Here as well, there’s no need for humans. Mining for natural resources, manufacturing and even farming can be run solely by robots.

Ok, but what does this mean?

It means that there’s no need for money. People don’t need to work - so there’s no way to gain money. And since even the production stage is automated, there’s no revenue going into that end of things either. So ideally, even prices go down to 0. Here, there’s a net nil - no one’s getting money from anywhere. Paying for something has no meaning. Everything is free.

But what about Art?

So, folks of the humanities, there’s hope here. The point of art, though variable from person to person, always comes down to one thing - touching human emotion. Its something we can’t quantify, nor something we can program or boil down to an equation. Its the one thing that cannot be touched by technology. Or is it?

Actually it can be - not directly though. What technology is incredibly good at doing, is completing stuff accurately. What artists might be able to use it for, is bringing their ideas to life, exactly the way they had imagined it. Tartellini’s Devil Sonata might come out the exact way he had heard the Devil play it. Or Fermat’s theorem would have never be constrained to the margins of the one book he happened to be reading. Sculptors wouldn’t be limited by the malleability of their clay, nor artists to the colors on their palette.

The physical prowess of the artist could eventually mean nothing, through the sheer precision of technology, but the brain or the idea of the people behind it, would always account for something.

But then again, people never appreciate the nuances. Technology, with its approximation of human emotion brought out in art - through samples, through prompts, through brute force - can come incredibly close to emulating human art. And the public will buy it. Oh wait, they won’t. They don’t have money to use.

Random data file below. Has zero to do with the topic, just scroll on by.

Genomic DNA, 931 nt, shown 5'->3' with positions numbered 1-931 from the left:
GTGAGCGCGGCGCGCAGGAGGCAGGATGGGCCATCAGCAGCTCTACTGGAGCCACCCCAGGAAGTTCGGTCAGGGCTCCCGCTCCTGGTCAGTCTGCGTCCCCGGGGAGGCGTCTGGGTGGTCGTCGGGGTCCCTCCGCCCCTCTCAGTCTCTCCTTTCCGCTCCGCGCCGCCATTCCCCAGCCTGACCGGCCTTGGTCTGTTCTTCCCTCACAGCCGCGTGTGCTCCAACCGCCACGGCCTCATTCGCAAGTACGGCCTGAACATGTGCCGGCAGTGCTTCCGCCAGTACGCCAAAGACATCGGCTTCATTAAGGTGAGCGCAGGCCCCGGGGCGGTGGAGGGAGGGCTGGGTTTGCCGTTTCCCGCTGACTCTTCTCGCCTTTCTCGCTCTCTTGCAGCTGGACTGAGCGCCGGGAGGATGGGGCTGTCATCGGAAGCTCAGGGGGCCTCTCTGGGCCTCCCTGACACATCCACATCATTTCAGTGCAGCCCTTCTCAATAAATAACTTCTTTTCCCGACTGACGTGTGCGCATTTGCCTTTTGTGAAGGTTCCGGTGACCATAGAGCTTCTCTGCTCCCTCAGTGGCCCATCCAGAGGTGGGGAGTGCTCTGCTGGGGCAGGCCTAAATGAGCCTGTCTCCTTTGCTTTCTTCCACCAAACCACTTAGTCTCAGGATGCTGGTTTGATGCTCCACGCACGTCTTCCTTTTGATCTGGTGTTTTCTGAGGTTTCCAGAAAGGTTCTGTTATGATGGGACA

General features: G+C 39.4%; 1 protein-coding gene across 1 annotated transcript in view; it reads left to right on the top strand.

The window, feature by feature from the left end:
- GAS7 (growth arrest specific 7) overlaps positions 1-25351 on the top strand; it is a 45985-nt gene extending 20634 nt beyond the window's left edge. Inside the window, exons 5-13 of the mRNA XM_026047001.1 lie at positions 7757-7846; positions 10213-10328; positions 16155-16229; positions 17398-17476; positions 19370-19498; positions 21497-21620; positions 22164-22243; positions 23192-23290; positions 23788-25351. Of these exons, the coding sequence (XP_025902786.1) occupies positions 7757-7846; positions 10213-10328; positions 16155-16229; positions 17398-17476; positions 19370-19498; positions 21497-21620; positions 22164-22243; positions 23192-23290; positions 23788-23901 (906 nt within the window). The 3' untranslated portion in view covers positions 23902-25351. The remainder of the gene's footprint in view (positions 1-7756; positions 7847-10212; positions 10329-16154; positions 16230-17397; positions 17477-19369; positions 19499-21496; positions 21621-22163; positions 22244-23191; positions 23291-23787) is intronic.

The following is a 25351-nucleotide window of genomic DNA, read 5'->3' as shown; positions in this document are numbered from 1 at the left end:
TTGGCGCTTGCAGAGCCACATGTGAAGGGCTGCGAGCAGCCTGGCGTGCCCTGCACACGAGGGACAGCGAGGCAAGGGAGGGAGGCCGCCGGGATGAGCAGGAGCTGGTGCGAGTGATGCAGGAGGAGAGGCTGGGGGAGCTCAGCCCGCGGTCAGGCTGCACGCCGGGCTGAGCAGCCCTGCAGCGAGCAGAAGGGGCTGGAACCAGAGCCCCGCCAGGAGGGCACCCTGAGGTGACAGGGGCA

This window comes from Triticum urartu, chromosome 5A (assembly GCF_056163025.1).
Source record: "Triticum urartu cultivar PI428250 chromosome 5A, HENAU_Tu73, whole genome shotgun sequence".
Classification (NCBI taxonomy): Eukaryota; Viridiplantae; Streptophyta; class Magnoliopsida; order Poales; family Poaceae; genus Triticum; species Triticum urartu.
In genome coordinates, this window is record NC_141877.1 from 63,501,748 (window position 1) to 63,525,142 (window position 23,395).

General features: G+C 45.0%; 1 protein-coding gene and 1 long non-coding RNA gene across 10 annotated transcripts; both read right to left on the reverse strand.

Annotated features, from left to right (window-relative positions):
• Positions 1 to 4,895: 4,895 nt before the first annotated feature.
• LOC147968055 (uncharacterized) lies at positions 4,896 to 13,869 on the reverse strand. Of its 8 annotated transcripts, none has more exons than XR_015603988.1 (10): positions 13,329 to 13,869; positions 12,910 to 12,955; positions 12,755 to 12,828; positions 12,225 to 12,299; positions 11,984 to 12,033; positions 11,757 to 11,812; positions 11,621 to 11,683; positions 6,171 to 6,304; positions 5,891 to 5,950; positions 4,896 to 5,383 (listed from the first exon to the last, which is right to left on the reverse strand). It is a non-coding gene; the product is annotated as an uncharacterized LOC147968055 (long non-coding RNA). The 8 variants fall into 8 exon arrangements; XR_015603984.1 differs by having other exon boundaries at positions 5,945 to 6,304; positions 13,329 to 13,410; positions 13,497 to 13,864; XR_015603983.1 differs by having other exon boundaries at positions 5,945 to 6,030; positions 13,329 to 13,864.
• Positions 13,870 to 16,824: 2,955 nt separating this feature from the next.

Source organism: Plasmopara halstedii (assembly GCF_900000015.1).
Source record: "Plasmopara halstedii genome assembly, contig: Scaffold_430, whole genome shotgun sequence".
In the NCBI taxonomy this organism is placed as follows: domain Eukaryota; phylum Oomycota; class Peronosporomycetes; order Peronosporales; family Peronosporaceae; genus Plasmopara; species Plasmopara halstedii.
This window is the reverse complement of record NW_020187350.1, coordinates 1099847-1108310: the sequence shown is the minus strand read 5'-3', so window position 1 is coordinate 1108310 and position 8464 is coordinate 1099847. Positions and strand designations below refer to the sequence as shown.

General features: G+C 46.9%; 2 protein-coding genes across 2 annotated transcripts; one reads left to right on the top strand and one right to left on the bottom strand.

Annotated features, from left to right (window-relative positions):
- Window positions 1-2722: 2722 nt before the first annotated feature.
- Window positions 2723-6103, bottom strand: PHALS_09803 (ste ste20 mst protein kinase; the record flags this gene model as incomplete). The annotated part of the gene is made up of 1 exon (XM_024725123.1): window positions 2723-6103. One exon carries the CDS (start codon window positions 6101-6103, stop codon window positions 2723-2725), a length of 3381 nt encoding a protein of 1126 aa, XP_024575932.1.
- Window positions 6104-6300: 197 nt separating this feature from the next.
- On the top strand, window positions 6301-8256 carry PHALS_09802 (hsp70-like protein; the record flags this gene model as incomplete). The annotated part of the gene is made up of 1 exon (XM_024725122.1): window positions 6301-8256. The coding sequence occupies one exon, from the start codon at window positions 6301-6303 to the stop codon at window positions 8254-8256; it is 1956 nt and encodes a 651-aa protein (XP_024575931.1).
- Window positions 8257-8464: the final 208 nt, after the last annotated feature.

So we just get stuff for free, forever?

That’s a good guess, but no. Sure, medicine might evolve to the point where our lives can extend indefinitely. And they’d be better safety measures present in all forms of technology to ensure no freak accidents occur. But, we are human. We would come to the point where we would question our existence. What we are here for. What could be left in our lives to do. With no work, possibly no need for education, all that humans would have to do, is procreate (let’s not get into what technology could do there). And that’s it. With all their free time, humans could do anything. But they would eventually run out. Humans would get bored. They would get bored with nothing left to do. No need to excel at something. No necessity to learn or experience. Just living a boring and long life.

How do we stop it?

I have painted a scary picture, but how do we stop it? We can’t stop AI itself, but what we can do is make it intentionally redundant. Fail safes that just stop equipment from functioning a certain period of time in. But whether this would be enough, is an entirely different story. As, wait for it, this can be automated as well.

True inspiration is impossible to fake